At a smaller scale, students need places to study nooks with tables and chairs, chalkboards, network access, lots of natural light, and 24/7 access. "The students can't get enough of these spaces," Kamal says. "They fill them up, they're occupied all the time. The more we put, they more they want."
Buffer spaces are also important such as informal meeting spaces among a cluster of faculty offices; department-centric spaces where students can find others in their majors; or gathering spaces outside of research labs.
Another kind of space that's changing campuses across the country is so-called maker space. These studio spaces have an entrepreneurial vibe. Tools and technologies are accessible to help students conceptualize, develop, and fabricate their ideas. There's also often meeting spaces for connecting with the business world and potential funding partners. (See related story, "Maker spaces boost student tech innovation")
These incubator and entrepreneurial spaces aren't only for STEM students; they're for the university community at large, Thaler says. Students want "opportunities to meet with other interdisciplinary groups, to formulate ideas, to fabricate ideas, to test and prototype and, ultimately, to meet with individuals outside of the university setting that could help them realize implementations of these ideas," Thaler says.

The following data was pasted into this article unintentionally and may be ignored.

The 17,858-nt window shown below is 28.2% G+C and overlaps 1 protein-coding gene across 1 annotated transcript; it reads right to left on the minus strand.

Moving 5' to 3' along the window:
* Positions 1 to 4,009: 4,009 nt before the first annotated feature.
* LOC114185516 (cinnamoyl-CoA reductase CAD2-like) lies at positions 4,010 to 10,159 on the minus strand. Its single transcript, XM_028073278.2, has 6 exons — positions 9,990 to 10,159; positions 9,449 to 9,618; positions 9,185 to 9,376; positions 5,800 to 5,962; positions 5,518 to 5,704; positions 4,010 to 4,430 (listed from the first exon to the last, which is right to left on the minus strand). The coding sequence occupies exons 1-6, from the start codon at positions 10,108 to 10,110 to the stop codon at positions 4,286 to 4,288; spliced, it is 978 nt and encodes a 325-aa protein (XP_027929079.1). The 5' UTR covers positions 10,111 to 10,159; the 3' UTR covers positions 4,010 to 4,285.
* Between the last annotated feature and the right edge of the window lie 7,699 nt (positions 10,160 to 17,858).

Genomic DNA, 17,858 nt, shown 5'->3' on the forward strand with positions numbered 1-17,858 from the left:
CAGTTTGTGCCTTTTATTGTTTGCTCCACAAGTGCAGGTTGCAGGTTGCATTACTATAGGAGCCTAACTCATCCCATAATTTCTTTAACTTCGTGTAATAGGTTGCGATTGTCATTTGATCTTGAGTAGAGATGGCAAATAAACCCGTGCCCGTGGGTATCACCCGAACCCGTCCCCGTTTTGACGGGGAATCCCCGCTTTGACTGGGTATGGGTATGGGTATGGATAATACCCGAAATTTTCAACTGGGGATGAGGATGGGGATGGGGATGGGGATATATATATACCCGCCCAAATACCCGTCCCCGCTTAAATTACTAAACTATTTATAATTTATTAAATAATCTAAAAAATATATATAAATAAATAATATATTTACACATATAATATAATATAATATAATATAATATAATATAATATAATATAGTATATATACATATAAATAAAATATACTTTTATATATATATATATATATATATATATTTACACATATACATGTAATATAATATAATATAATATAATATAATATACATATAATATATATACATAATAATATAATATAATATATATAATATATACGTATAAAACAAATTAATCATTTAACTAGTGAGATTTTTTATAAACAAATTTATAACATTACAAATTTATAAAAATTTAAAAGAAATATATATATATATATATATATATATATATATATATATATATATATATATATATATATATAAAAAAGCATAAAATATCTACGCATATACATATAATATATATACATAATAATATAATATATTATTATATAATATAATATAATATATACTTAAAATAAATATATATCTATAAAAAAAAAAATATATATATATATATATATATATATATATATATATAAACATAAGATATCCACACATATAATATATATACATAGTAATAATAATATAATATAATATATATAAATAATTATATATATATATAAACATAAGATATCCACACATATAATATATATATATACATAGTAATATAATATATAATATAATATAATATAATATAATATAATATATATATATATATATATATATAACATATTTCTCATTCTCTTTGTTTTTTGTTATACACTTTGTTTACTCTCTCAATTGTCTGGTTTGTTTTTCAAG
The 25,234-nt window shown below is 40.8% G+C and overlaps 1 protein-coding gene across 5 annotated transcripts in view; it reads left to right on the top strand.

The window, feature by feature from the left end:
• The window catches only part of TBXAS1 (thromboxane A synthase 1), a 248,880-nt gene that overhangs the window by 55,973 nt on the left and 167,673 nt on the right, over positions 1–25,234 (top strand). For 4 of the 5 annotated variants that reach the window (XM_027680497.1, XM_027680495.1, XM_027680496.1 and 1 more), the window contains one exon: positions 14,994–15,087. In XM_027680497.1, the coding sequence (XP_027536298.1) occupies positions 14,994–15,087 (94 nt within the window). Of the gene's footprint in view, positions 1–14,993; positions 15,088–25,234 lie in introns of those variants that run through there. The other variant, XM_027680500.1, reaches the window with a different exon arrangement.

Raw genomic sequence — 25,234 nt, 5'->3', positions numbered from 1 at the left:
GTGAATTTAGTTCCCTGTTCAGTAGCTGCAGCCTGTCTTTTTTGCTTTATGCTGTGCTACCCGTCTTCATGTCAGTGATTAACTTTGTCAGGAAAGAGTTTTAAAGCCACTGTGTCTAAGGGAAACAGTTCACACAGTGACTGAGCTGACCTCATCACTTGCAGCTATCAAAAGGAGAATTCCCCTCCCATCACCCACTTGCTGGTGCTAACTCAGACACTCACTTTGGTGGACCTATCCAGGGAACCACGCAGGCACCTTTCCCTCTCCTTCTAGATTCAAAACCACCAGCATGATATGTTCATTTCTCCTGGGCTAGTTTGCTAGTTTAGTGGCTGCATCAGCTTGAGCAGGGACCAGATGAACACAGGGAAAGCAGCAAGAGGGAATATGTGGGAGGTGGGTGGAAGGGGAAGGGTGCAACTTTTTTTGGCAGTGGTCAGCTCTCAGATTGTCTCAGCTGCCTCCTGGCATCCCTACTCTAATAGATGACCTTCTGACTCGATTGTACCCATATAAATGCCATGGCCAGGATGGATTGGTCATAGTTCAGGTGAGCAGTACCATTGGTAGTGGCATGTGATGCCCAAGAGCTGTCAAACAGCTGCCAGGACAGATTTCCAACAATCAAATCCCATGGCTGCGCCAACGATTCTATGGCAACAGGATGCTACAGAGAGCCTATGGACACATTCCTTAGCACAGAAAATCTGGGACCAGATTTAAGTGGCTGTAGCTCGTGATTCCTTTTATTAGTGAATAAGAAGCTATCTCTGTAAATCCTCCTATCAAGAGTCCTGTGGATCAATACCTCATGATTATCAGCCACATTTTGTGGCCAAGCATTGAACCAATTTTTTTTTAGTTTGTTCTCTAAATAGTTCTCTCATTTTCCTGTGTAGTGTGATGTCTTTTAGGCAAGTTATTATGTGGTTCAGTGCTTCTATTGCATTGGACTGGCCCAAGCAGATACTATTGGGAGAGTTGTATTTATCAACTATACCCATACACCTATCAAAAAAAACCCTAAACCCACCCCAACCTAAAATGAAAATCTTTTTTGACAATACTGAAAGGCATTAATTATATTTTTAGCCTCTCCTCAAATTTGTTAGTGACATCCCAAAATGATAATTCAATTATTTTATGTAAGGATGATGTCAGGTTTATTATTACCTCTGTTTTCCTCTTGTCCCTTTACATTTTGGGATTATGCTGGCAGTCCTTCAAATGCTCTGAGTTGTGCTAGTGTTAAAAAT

Gensler recently completed a maker space at New York University, named The Mark and Debra Leslie Entrepreneurs Lab. The 5,900-square-foot space includes co-working spaces, meeting rooms, an event space, and a fabrication lab. "Students from any walk of life can come there and see what entrepreneurship at NYU is all about," Thaler says.
Maker spaces can help colleges and universities recruit fresh talent, forge relationships with business, and retain inventive students. "They're building them to remain competitive and remain relevant and to keep students who have this increasingly entrepreneurial bent on campus," Thaler says.
The college admissions process is notoriously competitive, and universities are becoming more selective as the pool of qualified candidates continues to grow. It's not only the most prestigious schools that are becoming harder to get into; it's across the board. "Everybody is effected by this more competitive admissions landscape," says Bari Norman, co-founder and president of Expert Admissions, a college and graduate school advisory firm. "Everything is much more competitive than it was even five year ago."
At the same time, schools are competing to attract students, and cutting-edge facilities can help sway prospects.
Families go on college tours and see impressive new facilities whether it's a science center or a gym or a student center and if another school's facilities appear tired and old by comparison, they'll notice, Norman says. "That definitely registers with them," she says. "Whether or not it's a deal breaker is an individual thing."
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